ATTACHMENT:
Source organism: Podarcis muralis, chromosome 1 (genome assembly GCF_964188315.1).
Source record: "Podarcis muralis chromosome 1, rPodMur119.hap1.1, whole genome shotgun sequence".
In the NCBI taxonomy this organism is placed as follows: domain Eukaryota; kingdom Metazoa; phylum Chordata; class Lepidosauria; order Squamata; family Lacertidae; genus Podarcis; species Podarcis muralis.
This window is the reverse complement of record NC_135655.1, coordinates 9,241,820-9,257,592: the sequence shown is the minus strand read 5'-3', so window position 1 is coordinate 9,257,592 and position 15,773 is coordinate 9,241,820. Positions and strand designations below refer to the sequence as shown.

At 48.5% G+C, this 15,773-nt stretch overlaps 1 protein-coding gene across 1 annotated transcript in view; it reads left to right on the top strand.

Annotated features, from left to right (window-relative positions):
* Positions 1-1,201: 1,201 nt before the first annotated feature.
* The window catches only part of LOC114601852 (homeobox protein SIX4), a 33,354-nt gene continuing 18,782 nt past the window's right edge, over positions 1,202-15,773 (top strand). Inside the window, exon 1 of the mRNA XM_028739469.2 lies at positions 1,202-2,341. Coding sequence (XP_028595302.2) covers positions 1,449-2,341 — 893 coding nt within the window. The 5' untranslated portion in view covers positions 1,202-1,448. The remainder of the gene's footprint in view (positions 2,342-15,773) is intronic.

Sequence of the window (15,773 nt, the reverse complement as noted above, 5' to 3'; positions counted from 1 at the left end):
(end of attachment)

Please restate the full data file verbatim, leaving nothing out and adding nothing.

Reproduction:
Source organism: Podarcis muralis, chromosome 1 (genome assembly GCF_964188315.1).
Source record: "Podarcis muralis chromosome 1, rPodMur119.hap1.1, whole genome shotgun sequence".
In the NCBI taxonomy this organism is placed as follows: domain Eukaryota; kingdom Metazoa; phylum Chordata; class Lepidosauria; order Squamata; family Lacertidae; genus Podarcis; species Podarcis muralis.
This window is the reverse complement of record NC_135655.1, coordinates 9,241,820-9,257,592: the sequence shown is the minus strand read 5'-3', so window position 1 is coordinate 9,257,592 and position 15,773 is coordinate 9,241,820. Positions and strand designations below refer to the sequence as shown.

At 48.5% G+C, this 15,773-nt stretch overlaps 1 protein-coding gene across 1 annotated transcript in view; it reads left to right on the top strand.

Annotated features, from left to right (window-relative positions):
* Positions 1-1,201: 1,201 nt before the first annotated feature.
* The window catches only part of LOC114601852 (homeobox protein SIX4), a 33,354-nt gene continuing 18,782 nt past the window's right edge, over positions 1,202-15,773 (top strand). Inside the window, exon 1 of the mRNA XM_028739469.2 lies at positions 1,202-2,341. Coding sequence (XP_028595302.2) covers positions 1,449-2,341 — 893 coding nt within the window. The 5' untranslated portion in view covers positions 1,202-1,448. The remainder of the gene's footprint in view (positions 2,342-15,773) is intronic.

Sequence of the window (15,773 nt, the reverse complement as noted above, 5' to 3'; positions counted from 1 at the left end):